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October 29, 2008

Andrew Sullivan’s piece, Why I Blog, is essential reading for those of us who commit any time and energy to this creative endeavor, and lay out our thoughts and feelings for all the world to see.

I sometimes disagree with Andrew’s ideology (I’m a moderate Liberal, he’s a moderate Conservative), and there are occasions when I feel he becomes obsessive about picking at threads that aren’t necessarily important.  But I have utter respect for him because of one major point:  he’s a man of conviction that doesn’t let the status quo dictate his views.  He writes not from a Conservative perspective, or a gay perspective, or from any other predefined perspective other than his own.

It’s too easy to toe the party line and become a megaphone for talking points.  Too often, I find myself doing it.  I admit that I’ve treated Senator Obama with kid gloves, and I’ll also admit that I’ve been pretty harsh on the McCain/Palin team.  That’s simply my ideology clashing with what they’ve presented.

I’ve believed from the beginning that Sarah Palin was a disastrous choice for VP, though I understood where McCain was coming from at the time.  What I didn’t know was how disastrous a choice she was. I mean, Good Lord.

And in fairness, I wasn’t a fan of the Joe Biden pick for VP, as is evidenced by his lack of mention in my postings.  Barack Obama was supposedly running a “change” campaign — and picked a senior senator from Delaware with a penchant for old-school, Washington DC-style bluster and bloviating.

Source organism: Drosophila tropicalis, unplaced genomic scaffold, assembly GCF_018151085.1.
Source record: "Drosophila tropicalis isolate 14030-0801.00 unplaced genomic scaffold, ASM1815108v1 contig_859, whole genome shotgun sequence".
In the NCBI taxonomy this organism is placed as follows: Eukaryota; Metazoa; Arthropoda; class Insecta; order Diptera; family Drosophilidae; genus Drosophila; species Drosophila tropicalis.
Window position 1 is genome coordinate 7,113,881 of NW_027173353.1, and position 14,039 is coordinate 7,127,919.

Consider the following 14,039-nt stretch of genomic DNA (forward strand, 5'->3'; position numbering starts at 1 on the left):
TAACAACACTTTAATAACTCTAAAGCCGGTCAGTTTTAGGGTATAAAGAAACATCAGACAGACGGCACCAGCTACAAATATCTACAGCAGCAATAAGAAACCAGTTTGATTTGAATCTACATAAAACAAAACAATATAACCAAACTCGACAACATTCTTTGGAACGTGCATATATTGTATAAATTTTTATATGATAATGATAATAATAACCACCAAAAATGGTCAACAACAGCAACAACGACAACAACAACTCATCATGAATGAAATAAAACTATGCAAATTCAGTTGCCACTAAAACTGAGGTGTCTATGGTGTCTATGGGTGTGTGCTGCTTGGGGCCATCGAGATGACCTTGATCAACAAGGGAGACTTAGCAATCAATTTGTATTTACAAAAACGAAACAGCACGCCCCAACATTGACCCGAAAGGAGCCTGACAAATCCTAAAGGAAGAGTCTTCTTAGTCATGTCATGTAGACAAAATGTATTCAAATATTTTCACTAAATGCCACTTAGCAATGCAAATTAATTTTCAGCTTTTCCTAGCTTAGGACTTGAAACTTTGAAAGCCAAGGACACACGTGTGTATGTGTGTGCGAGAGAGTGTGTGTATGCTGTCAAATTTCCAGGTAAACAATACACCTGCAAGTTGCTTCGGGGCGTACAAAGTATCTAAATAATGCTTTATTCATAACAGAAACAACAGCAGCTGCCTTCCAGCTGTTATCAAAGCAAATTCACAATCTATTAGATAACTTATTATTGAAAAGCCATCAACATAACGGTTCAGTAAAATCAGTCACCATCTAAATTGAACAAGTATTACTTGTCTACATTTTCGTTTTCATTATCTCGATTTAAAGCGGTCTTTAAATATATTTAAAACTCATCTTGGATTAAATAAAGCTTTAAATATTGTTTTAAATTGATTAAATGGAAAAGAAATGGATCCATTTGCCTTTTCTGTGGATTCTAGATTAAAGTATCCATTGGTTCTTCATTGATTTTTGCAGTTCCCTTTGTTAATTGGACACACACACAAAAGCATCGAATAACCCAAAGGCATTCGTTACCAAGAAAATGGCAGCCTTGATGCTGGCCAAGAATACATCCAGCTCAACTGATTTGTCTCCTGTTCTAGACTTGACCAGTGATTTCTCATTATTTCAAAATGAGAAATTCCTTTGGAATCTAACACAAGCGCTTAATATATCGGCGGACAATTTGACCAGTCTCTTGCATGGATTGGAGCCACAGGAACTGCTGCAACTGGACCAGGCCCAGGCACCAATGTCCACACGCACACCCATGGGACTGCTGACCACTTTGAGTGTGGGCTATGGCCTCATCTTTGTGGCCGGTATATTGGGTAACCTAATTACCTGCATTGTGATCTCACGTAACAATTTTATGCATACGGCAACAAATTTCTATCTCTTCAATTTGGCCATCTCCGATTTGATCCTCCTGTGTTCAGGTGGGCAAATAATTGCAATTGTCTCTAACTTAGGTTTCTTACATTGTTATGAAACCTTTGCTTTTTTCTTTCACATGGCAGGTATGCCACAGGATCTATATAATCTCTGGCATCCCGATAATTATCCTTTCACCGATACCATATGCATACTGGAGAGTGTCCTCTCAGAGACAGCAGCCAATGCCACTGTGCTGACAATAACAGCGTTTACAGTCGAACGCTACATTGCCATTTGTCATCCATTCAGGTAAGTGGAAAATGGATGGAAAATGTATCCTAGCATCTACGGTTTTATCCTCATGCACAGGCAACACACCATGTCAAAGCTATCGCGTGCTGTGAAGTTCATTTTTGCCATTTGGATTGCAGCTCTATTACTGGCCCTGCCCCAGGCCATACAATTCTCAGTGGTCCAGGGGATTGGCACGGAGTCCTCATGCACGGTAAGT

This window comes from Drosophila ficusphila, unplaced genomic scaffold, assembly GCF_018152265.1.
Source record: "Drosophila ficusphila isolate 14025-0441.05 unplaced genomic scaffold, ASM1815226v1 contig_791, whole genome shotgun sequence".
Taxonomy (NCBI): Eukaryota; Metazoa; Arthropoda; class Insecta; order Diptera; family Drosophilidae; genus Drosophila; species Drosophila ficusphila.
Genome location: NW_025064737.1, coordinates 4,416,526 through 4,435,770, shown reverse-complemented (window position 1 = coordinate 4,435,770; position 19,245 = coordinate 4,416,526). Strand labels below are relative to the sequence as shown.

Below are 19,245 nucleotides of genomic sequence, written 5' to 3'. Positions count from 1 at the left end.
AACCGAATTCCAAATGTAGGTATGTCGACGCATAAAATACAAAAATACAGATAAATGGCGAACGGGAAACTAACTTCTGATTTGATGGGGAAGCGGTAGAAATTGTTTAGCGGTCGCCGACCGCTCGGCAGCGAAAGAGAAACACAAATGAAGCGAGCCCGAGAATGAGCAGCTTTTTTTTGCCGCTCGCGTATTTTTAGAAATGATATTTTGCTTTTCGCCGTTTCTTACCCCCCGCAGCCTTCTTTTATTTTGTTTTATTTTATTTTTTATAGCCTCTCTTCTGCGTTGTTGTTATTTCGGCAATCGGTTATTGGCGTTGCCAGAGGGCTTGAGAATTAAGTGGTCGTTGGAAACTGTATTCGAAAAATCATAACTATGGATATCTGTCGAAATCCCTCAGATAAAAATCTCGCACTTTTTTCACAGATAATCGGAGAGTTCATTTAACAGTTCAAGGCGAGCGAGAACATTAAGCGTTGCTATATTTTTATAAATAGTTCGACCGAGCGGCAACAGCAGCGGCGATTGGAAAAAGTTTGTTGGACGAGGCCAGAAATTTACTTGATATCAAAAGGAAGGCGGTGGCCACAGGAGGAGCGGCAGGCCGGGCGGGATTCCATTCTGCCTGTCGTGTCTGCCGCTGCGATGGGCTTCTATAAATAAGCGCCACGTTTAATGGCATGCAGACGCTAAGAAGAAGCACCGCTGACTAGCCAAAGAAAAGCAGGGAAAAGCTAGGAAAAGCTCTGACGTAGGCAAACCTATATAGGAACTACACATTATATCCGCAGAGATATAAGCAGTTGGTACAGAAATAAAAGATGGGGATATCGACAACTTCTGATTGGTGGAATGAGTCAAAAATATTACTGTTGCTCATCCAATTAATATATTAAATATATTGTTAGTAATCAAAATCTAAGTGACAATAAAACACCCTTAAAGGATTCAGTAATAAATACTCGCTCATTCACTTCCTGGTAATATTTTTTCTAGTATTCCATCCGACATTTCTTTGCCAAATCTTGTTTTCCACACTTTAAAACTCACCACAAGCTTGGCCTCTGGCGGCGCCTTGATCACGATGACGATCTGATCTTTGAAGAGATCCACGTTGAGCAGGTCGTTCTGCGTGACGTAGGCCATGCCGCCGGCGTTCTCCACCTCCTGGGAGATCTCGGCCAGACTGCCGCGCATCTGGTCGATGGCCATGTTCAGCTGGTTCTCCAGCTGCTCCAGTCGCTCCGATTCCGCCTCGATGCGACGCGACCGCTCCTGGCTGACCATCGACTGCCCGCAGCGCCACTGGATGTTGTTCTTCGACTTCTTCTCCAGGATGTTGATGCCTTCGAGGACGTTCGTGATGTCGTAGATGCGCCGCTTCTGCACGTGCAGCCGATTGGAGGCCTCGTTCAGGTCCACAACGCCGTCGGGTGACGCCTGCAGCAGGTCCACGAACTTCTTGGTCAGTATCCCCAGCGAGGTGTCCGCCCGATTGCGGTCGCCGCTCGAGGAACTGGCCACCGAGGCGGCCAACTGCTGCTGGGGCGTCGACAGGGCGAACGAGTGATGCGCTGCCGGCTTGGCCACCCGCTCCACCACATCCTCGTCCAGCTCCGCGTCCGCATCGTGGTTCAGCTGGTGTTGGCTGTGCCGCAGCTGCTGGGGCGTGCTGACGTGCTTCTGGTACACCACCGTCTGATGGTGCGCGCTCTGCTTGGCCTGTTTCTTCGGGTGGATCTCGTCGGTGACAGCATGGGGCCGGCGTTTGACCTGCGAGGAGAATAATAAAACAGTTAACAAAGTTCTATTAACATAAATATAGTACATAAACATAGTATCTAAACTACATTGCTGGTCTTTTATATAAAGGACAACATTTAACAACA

Which gets me back to my point — I’ve still got a lot to learn.  If I’m going to be taken seriously (by my readers and myself), I’ve got to be fearless about my convictions.  It’s easy for me to go into attack mode every time a Republican screws up; it’s simply what I do.  But there are times when the Democratic party (and yes, even Barack Obama) upsets me, and I’ve got to be equally honest and upfront about those as well.  I can’t be afraid to speak what’s on my mind, even if I seemingly contradict myself or shift my opinion.

In Sullivan’s words:

No columnist or reporter or novelist will have his minute shifts or constant small contradictions exposed as mercilessly as a blogger’s are. A columnist can ignore or duck a subject less noticeably than a blogger committing thoughts to pixels several times a day. A reporter can wait—must wait—until every source has confirmed. A novelist can spend months or years before committing words to the world. For bloggers, the deadline is always now. Blogging is therefore to writing what extreme sports are to athletics: more free-form, more accident-prone, less formal, more alive. It is, in many ways, writing out loud.

So anyway, there’s a little dose of self-reflection.  Back to it.

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